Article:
Yesterday I went in search of Orange Underwing (Archiearis parthenias) and Light Orange Underwing (A. notha) in a few of the south London parks, but failed miserably to locate anything other than an early Cryptoblabes bistriga, a characteristic pyralid of oak woodland. A brief stop at Esher Common produced a small flock of Common Crossbill feeding in pines along the A3, as well as some neat Green Tiger Beetles and large swarms of the heather-feeding leaf beetle, Lochmaea suturalis.

Cryptoblabes bistriga

Green Tiger Beetle

16 April, 2014

Dusking for moths

Although we've being treated to a decent run of very warm and sunny spring days of late, we're also having to deal with some distinctly chilly, cloudless nights. Any normal person would shrug this off and just enjoy the sunshine, but for any self-respecting moth trapper the weather is atrocious!

In this kind of situation I wouldn't usually bother myself with the inevitable one or two moth catches that would result from putting a moth trap out, but instead go out dusking! It's as simple as it sounds- just pick a still evening, head out with a net and see what you find (trying not to look like a deranged weirdo whilst you do it is the hard part). My patch, Stokes Field, has a nice range of damp meadows which are generally sheltered from the wind but also manage to catch the last rays of sun, providing a bit of late evening warmth to encourage day/dusk-flying moths onto the wing. A half hour session last night as the sun went down resulted in a modest but nonetheless interesting total of 6 species...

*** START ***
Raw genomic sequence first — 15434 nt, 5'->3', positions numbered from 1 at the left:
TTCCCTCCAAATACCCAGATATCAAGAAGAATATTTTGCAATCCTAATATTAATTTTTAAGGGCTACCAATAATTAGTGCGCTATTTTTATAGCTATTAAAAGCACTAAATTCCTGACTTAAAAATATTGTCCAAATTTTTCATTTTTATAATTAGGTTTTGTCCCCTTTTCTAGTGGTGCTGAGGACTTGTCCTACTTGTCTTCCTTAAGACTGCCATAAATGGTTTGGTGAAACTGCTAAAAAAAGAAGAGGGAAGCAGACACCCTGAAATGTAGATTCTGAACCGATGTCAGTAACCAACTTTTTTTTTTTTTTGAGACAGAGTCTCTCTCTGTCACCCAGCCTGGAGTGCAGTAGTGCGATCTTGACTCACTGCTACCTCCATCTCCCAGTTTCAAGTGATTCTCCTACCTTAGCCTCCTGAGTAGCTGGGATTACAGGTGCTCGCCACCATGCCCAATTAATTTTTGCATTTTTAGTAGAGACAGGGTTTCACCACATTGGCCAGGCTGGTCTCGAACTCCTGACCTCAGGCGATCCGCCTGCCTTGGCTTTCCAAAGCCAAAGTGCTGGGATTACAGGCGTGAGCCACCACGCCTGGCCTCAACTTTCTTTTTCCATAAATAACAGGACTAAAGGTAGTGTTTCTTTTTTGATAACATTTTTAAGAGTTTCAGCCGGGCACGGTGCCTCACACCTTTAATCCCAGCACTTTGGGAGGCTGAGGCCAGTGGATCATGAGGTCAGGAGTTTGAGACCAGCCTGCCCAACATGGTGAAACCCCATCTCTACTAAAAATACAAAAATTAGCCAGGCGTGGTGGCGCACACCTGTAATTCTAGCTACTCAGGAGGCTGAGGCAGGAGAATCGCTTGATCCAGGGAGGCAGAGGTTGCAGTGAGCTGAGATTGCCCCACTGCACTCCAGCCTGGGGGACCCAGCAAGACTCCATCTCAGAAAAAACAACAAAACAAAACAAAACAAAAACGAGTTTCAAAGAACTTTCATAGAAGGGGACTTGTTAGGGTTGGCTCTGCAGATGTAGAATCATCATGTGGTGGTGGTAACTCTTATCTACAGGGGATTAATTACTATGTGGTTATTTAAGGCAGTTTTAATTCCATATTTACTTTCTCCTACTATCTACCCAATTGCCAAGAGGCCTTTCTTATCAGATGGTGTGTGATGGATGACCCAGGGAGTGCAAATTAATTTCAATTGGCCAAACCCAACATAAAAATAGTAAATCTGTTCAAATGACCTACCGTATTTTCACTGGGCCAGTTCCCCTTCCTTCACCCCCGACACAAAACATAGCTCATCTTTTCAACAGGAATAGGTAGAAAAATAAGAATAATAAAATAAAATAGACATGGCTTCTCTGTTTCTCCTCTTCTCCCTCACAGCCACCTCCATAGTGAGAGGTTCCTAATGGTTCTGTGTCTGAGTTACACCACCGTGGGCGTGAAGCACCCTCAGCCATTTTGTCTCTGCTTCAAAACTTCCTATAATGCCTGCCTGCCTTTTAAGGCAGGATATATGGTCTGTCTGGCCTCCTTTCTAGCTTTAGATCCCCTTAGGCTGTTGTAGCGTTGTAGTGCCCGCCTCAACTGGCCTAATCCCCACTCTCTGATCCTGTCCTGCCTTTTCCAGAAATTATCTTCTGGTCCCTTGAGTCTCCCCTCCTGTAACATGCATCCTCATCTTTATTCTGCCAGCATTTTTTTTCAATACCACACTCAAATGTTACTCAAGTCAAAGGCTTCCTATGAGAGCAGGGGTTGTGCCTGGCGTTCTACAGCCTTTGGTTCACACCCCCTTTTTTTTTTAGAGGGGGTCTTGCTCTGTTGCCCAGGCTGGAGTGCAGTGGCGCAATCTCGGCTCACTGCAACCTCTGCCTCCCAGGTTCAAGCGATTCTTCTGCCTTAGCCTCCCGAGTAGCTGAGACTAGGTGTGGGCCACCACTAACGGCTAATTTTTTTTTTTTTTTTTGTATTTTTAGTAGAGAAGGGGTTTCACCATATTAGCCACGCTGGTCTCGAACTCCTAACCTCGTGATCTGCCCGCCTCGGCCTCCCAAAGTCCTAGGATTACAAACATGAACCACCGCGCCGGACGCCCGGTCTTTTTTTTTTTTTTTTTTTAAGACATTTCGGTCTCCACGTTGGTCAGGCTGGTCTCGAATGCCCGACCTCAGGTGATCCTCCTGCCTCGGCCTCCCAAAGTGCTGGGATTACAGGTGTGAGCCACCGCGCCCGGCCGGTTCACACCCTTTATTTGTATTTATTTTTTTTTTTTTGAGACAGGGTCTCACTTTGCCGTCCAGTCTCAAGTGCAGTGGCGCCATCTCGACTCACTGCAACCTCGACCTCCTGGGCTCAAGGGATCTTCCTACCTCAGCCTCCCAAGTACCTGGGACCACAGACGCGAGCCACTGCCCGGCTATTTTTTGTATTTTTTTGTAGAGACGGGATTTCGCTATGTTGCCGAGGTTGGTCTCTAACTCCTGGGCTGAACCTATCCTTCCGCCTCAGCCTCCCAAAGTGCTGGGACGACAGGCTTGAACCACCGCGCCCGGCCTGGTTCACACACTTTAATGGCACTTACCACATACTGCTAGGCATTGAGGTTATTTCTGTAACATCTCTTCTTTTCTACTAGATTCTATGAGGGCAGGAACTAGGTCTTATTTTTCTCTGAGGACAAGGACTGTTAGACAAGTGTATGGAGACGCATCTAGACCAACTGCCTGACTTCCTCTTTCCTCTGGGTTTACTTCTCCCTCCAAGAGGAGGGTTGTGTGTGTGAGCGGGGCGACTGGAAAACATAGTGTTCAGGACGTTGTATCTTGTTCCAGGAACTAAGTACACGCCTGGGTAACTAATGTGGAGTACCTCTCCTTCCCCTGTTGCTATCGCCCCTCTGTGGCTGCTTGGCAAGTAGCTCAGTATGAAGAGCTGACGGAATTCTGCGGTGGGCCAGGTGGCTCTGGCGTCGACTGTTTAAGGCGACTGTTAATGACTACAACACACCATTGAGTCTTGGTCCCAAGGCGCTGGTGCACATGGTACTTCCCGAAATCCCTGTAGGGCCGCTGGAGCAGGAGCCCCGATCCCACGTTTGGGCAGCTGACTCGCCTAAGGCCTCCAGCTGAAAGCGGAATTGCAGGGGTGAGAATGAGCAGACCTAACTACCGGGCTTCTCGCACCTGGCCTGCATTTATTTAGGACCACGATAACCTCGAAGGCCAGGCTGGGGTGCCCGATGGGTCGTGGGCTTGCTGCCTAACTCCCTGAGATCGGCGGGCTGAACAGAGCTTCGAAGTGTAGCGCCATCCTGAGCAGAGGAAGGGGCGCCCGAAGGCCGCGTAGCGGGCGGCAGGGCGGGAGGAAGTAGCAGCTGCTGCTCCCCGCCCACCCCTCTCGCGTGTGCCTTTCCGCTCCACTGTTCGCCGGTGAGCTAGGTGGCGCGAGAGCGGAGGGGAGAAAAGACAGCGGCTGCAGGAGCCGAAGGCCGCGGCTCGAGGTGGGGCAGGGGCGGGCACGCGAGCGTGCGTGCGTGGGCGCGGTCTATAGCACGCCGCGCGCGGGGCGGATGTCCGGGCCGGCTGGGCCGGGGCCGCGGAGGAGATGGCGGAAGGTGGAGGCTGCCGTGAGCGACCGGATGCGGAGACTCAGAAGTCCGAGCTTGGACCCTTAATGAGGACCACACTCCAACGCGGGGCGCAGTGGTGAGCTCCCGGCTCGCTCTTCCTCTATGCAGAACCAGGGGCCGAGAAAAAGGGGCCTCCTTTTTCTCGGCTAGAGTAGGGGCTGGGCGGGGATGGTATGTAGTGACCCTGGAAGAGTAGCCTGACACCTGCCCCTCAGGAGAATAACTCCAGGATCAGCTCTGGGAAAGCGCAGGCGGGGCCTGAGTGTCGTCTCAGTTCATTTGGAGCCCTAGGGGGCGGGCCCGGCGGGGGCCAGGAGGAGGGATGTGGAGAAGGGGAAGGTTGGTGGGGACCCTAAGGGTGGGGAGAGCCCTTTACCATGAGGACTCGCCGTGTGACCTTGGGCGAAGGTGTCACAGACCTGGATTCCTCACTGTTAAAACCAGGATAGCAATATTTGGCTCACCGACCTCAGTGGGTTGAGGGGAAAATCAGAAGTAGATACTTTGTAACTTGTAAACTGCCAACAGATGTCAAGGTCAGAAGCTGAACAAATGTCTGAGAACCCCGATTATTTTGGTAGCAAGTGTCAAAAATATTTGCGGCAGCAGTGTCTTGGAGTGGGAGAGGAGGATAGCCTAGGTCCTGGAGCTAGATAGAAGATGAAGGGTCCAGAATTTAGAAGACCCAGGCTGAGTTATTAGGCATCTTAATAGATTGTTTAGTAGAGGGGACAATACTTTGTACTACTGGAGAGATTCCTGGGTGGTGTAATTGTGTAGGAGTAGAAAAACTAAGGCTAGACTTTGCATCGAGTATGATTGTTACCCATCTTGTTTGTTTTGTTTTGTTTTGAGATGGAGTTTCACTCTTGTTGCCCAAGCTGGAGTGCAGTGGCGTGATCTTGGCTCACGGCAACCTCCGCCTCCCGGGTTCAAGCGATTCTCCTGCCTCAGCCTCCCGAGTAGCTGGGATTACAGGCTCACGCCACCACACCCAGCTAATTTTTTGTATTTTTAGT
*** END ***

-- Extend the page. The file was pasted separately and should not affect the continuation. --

Caloptilia syringella
50+ Cameraria ohridella
5 Elachista apicipunctella
200+ Elachista rufocinerea
1 Digitivalva pulicariae
16 Eriocrania subpurpurella

Cameraria ohridella

Caloptilia syringella

Elachista apicipunctella

Elachista rufocinerea

15 April, 2014

Hairstreaks, Skippers and Bluebells

With yesterday morning free from any commitments, I spent it having a gander around some good old chalk downland- a favourite habitat of mine that is somewhat lacking in Worcestershire. The steep slopes and open grassland around Dorking and Mickleham never fail to deliver something interesting, and I enjoyed a nice couple of hours in the sun armed with just a camera and a pocket hand lens.

I found a quiet path leading through flowering bluebell wood, the silence broken only by the song of a Firecrest as it worked its way along a line of ancient yews. Where the path opened up, dozens of Green Hairstreaks sunned themselves on the bramble and hawthorn scrub, remaining still for a few quick seconds before taking off to chase after any unwitting insect that happened to enter their air space. The species evaded me completely last year, so this was a very welcome sight...

Green Hairstreak

Further out on the exposed slopes, the first Dingy Skippers revealed themselves, feeding in the open around patches of Common Milkwort in the company of Peacocks, Orange-tips and Brimstones. Day-flying moths were well represented, with just about every flowering plant holding one or two Pancalia leuwenhoekella, their striking wing patterns becoming noticeable when caught by the sun, as well as the equally stunning Grapholita jungiella and Pyrausta nigrata.

Dingy Skipper

Pancalia leuwenhoekella

Grapholita jungiella

Common Milkwort

This view never gets old, especially when it's topped off with Green Hairstreaks and Firecrests...